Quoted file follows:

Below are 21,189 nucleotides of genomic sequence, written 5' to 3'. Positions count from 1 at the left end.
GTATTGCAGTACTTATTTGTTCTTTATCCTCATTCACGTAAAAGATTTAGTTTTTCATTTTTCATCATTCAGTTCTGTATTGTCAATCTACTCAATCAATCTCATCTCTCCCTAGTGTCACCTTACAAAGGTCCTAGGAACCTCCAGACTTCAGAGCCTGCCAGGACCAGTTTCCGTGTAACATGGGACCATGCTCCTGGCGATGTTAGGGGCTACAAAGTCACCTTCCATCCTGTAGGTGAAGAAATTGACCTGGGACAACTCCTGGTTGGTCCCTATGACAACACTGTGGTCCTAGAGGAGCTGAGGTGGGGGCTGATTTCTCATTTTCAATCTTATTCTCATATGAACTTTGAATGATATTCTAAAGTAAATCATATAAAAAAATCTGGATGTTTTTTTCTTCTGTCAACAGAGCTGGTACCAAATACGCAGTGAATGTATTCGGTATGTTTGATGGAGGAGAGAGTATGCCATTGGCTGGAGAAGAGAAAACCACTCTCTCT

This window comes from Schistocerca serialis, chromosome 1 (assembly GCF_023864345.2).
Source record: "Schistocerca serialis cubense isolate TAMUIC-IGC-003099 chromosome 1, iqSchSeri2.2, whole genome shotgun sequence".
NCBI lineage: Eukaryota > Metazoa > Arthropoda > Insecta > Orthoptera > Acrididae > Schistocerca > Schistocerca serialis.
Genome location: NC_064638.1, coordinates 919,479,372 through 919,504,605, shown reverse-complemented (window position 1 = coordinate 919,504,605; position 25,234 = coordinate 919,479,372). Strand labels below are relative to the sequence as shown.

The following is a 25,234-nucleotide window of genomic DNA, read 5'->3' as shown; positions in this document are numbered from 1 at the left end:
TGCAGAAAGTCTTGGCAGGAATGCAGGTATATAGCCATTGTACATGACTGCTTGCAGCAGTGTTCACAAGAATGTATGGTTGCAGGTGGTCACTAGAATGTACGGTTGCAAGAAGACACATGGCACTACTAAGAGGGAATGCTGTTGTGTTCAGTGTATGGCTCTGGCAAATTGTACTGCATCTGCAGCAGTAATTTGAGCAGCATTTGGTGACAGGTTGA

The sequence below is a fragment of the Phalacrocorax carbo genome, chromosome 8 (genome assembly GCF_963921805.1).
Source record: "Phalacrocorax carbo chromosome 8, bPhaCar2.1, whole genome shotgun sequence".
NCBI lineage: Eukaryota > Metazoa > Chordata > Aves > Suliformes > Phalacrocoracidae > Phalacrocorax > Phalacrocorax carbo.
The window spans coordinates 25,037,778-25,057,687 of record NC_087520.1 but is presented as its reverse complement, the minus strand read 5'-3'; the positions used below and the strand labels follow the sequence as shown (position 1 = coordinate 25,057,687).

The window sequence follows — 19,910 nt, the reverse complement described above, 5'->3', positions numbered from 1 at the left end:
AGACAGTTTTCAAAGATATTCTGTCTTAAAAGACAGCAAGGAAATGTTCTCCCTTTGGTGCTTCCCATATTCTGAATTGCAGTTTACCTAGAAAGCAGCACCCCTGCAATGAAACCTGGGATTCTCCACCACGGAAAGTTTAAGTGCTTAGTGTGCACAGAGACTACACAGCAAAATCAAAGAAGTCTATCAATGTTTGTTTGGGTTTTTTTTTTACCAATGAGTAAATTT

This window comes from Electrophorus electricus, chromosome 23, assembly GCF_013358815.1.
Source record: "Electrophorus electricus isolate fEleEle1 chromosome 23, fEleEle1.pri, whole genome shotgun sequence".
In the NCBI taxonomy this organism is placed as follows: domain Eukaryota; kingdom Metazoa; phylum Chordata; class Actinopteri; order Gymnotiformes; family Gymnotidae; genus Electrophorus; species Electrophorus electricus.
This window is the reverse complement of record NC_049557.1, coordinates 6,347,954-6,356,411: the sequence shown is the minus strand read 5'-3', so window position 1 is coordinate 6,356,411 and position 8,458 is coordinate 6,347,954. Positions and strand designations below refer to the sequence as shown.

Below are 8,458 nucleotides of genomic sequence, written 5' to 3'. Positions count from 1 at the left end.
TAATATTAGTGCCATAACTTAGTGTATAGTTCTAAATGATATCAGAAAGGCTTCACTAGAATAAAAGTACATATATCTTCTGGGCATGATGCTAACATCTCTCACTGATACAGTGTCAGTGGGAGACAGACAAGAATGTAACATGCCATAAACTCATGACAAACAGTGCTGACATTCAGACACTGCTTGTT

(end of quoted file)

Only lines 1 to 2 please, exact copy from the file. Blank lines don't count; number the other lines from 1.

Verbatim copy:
Below are 21,189 nucleotides of genomic sequence, written 5' to 3'. Positions count from 1 at the left end.
GTATTGCAGTACTTATTTGTTCTTTATCCTCATTCACGTAAAAGATTTAGTTTTTCATTTTTCATCATTCAGTTCTGTATTGTCAATCTACTCAATCAATCTCATCTCTCCCTAGTGTCACCTTACAAAGGTCCTAGGAACCTCCAGACTTCAGAGCCTGCCAGGACCAGTTTCCGTGTAACATGGGACCATGCTCCTGGCGATGTTAGGGGCTACAAAGTCACCTTCCATCCTGTAGGTGAAGAAATTGACCTGGGACAACTCCTGGTTGGTCCCTATGACAACACTGTGGTCCTAGAGGAGCTGAGGTGGGGGCTGATTTCTCATTTTCAATCTTATTCTCATATGAACTTTGAATGATATTCTAAAGTAAATCATATAAAAAAATCTGGATGTTTTTTTCTTCTGTCAACAGAGCTGGTACCAAATACGCAGTGAATGTATTCGGTATGTTTGATGGAGGAGAGAGTATGCCATTGGCTGGAGAAGAGAAAACCACTCTCTCT